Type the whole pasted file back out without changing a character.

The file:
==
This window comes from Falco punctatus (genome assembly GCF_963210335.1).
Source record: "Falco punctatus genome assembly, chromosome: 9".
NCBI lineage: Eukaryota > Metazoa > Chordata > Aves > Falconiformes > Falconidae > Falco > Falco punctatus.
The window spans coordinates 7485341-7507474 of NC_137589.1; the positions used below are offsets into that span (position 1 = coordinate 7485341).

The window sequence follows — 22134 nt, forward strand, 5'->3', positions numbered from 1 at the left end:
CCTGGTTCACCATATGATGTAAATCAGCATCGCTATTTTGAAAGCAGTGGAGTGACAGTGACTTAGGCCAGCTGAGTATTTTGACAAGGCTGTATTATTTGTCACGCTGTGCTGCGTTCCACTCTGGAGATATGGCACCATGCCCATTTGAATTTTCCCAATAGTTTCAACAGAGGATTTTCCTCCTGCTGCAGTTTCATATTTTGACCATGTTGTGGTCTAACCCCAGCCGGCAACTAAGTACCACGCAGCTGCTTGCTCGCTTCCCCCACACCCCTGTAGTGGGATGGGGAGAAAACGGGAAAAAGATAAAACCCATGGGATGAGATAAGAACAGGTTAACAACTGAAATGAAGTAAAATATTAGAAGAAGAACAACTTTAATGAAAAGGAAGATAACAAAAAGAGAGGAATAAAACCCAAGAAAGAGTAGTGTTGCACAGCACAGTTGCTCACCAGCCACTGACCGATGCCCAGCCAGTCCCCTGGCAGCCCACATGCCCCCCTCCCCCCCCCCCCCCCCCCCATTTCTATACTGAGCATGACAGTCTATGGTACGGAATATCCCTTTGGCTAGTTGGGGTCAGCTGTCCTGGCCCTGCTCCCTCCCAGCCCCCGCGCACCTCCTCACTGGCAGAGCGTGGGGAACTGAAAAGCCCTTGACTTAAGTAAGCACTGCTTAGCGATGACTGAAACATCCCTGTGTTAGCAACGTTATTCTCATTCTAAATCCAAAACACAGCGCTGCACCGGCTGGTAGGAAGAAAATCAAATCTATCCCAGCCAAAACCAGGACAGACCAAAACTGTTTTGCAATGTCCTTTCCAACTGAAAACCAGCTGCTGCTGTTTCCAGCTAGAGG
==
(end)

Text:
This window comes from Falco punctatus (genome assembly GCF_963210335.1).
Source record: "Falco punctatus genome assembly, chromosome: 9".
NCBI lineage: Eukaryota > Metazoa > Chordata > Aves > Falconiformes > Falconidae > Falco > Falco punctatus.
The window spans coordinates 7485341-7507474 of NC_137589.1; the positions used below are offsets into that span (position 1 = coordinate 7485341).

The window sequence follows — 22134 nt, forward strand, 5'->3', positions numbered from 1 at the left end:
CCTGGTTCACCATATGATGTAAATCAGCATCGCTATTTTGAAAGCAGTGGAGTGACAGTGACTTAGGCCAGCTGAGTATTTTGACAAGGCTGTATTATTTGTCACGCTGTGCTGCGTTCCACTCTGGAGATATGGCACCATGCCCATTTGAATTTTCCCAATAGTTTCAACAGAGGATTTTCCTCCTGCTGCAGTTTCATATTTTGACCATGTTGTGGTCTAACCCCAGCCGGCAACTAAGTACCACGCAGCTGCTTGCTCGCTTCCCCCACACCCCTGTAGTGGGATGGGGAGAAAACGGGAAAAAGATAAAACCCATGGGATGAGATAAGAACAGGTTAACAACTGAAATGAAGTAAAATATTAGAAGAAGAACAACTTTAATGAAAAGGAAGATAACAAAAAGAGAGGAATAAAACCCAAGAAAGAGTAGTGTTGCACAGCACAGTTGCTCACCAGCCACTGACCGATGCCCAGCCAGTCCCCTGGCAGCCCACATGCCCCCCTCCCCCCCCCCCCCCCCCCCATTTCTATACTGAGCATGACAGTCTATGGTACGGAATATCCCTTTGGCTAGTTGGGGTCAGCTGTCCTGGCCCTGCTCCCTCCCAGCCCCCGCGCACCTCCTCACTGGCAGAGCGTGGGGAACTGAAAAGCCCTTGACTTAAGTAAGCACTGCTTAGCGATGACTGAAACATCCCTGTGTTAGCAACGTTATTCTCATTCTAAATCCAAAACACAGCGCTGCACCGGCTGGTAGGAAGAAAATCAAATCTATCCCAGCCAAAACCAGGACAGACCAAAACTGTTTTGCAATGTCCTTTCCAACTGAAAACCAGCTGCTGCTGTTTCCAGCTAGAGG